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Local schools learn how to be leaders

Posted on March 17, 2020 by 40 Mile Commentator
Jeff Goring did some graffiti for the students on March 11 at Irvine School.

By Justin Seward


There were 135 junior high students from Irvine and Schuler Schools who participated in a student development day of learning on March 11.
The theme of the day was “Communication in Leadership; Be the Author of your own Story,” and students got to listen to guest speakers, magician Trevor Moore, local graffiti artist Jeff Goring (aka SONZ1) and Medicine Hat Tigers’ head coach Willie Desjardins on what they look for in leadership qualities and how they got to where they are today.
“We have professional development days for teachers, we’ve even hosted a couple here this year and we decided we learned so much at the ones we’ve hosted this year that why don’t we pass it on to the students, because they’re the ones that have to learn,” said Trent Rayner, Irvine School principal.
“We’re doing a student development day. It’s about leadership and communication and ‘Be the Author of your Own Story,’ and try to empower these students so they can leave here with some leadership qualities.”
Students learned through the speakers about resilience, courage, being able to stand up for others, being able to bring forth your view points and listening to others organizational skills.
Teachers prepared the students with discussions on leadership qualities and vocabulary that they did not know about and coming in with an open mindset on what they wanted to learn going in and coming out of the presentation.
“We’re going to be using the language arts classes to move forward and build what they learned in story writing,” said Rayner.
Moore said in his presentation “You need to be there as a leader. You need to be there as a listener, you need to embrace the silence, you need to fill that silence with asking questions and finding ways to connect with people.”
“Which leads to the last one, acting. It doesn’t matter how good you are connecting, engaging, listening. If you are not acting in a way that is synonymous with the same way you believe, will people trust you? Leaders gain trust by walking the walk and walking (to match) their talking. They make sure their message matches their actions. Leaders are always interested in how their actions look. In any given moment actions speak louder than words.”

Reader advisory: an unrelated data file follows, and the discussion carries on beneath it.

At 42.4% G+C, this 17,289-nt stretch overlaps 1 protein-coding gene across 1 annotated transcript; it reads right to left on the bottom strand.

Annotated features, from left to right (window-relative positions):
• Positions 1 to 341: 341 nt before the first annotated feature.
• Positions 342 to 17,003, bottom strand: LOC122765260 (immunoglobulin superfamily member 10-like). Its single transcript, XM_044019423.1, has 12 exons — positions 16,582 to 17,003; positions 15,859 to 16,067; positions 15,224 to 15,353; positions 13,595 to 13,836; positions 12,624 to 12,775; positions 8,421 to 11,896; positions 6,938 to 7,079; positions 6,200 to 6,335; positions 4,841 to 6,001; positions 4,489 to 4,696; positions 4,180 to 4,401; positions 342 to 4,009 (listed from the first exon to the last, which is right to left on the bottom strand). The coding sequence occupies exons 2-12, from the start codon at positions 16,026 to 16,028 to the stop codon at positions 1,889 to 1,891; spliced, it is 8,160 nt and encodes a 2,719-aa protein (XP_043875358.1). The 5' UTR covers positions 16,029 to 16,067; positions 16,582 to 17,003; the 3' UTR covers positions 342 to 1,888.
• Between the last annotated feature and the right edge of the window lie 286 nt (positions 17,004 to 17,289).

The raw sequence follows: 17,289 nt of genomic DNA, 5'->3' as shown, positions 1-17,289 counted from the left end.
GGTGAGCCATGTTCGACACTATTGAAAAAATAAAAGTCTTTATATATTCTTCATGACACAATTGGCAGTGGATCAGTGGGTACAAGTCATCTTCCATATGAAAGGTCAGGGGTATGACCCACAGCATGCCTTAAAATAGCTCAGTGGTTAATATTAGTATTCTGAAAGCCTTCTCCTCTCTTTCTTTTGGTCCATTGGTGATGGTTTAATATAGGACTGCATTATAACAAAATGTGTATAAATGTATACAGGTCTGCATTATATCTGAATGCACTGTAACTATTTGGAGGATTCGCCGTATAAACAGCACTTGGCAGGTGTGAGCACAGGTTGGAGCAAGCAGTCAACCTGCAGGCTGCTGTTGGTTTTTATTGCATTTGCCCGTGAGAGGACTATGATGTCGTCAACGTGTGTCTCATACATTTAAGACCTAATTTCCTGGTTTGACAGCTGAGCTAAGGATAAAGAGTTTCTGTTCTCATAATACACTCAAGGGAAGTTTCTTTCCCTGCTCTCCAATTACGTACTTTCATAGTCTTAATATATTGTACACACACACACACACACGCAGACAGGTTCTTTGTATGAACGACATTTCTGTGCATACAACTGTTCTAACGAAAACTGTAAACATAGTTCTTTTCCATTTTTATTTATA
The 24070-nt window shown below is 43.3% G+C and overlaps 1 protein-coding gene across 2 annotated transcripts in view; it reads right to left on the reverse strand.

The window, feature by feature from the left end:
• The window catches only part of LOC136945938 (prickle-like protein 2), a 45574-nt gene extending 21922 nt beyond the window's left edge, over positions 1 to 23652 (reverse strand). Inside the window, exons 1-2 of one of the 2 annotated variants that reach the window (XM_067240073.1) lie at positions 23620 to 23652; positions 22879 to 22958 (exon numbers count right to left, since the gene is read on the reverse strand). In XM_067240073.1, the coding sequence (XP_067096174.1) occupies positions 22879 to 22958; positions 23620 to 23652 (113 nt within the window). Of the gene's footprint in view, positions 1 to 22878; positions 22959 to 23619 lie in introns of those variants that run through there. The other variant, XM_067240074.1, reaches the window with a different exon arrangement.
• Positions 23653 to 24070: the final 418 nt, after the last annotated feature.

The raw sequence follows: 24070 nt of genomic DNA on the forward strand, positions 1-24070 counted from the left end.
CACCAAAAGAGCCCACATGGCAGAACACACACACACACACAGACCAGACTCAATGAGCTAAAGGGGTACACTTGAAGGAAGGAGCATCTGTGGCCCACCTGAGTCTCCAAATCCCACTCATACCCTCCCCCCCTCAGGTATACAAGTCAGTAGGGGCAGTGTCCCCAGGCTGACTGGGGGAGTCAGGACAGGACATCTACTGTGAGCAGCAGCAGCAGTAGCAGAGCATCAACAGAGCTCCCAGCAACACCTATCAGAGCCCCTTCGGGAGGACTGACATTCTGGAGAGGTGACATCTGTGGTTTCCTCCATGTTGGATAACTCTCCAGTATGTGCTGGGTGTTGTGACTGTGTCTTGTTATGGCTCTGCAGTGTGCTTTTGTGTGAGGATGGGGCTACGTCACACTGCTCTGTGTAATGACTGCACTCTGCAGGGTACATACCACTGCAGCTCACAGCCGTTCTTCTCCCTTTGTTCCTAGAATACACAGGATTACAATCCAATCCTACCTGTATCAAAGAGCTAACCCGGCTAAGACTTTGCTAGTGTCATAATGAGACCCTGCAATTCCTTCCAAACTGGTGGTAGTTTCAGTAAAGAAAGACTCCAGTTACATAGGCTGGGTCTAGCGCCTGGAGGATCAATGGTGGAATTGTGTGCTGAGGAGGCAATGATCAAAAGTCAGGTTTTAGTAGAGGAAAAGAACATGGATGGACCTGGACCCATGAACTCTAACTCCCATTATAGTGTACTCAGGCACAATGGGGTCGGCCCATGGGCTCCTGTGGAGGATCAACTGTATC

Reflection becomes a key component in leadership qualities.
“Reflection leads us to think what’s going on in our world,” said Moore.
“Reflection creates stories and we become story tellers. Great leaders and great communicators are great story tellers. The key to the stories is they have to be true.”
Goring has been a graffiti artist for 22 years and has done various gigs in Medicine Hat’s downtown, Lululemon, Toronto FC Soccer Club.
“It doesn’t matter where you start with your story. What really matters is the journey and how you finish” said Goring.
“What’s really cool is for you guys, where you’re at now is you have such an opportunity to make the amazing impact with your lives doing what you love to do.”
For Goring that was not an easy path.
“I didn’t start off with a good graffiti. I started off really bad,” he said.
“The key thing for is having good influences, not caring what people think about me and putting in work. For you guys, you’ve got to realize that if someone is teasing you or you’ve got something you love to do and someone is bugging you, you can’t let what that person says affect your life.”
Desjardins spoke about leadership through how different players he coached lead by example on and off the ice.
“It’s exciting for me to see young people wanting to get better and wanting to lead,” said Desjardins.
“I didn’t start the (South Alberta Willie Desjardins) Hockey Academy for hockey. I started it more for leadership. To me the key is leadership. There (are)so many things that change and you have to have the confidence and leadership inside to change.”
Desjardins told the full gym that he was just like them growing up in Climax, Sask., and did not have anything to him “unique” or “unbelievable”.
He came from a family of mostly blacksmiths and when he went to university he did not know what he wanted to take.
“For one university I applied to be an engineer, another I applied to be an accountant and third I applied to be a teacher,” he said.
“So it wasn’t that I had this plan that this is exactly what I’m going to do. I did know I wanted to be a hockey player. To this day if I had to pick between playing or coaching, I’d take playing anyday. But sometimes you don’t get to do exactly what you choose. You have to find a way to make other things good. I’ve gotten to go to many great places and it was because of hockey.”
Desjardins says you have to be accountable because you are going to make mistakes.
“What do you do if you make mistakes? Do you blame somebody else? No.,” said Desjardins.
“Sometimes you’ve got to say ‘Hey I’ve made a mistake.’ I wasn’t good enough. I’ve got to be better.”
The event took place prior to the government announcing school cancellations.

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